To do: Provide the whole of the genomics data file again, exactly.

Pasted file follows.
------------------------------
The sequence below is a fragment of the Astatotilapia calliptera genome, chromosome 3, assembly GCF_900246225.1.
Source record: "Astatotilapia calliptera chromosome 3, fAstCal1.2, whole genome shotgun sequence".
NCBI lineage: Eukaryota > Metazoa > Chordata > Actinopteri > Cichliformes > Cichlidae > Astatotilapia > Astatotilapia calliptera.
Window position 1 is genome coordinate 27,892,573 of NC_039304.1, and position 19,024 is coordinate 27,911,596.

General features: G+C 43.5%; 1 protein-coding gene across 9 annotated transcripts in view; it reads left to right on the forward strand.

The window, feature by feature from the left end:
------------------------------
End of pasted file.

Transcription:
The sequence below is a fragment of the Astatotilapia calliptera genome, chromosome 3, assembly GCF_900246225.1.
Source record: "Astatotilapia calliptera chromosome 3, fAstCal1.2, whole genome shotgun sequence".
NCBI lineage: Eukaryota > Metazoa > Chordata > Actinopteri > Cichliformes > Cichlidae > Astatotilapia > Astatotilapia calliptera.
Window position 1 is genome coordinate 27,892,573 of NC_039304.1, and position 19,024 is coordinate 27,911,596.

General features: G+C 43.5%; 1 protein-coding gene across 9 annotated transcripts in view; it reads left to right on the forward strand.

The window, feature by feature from the left end: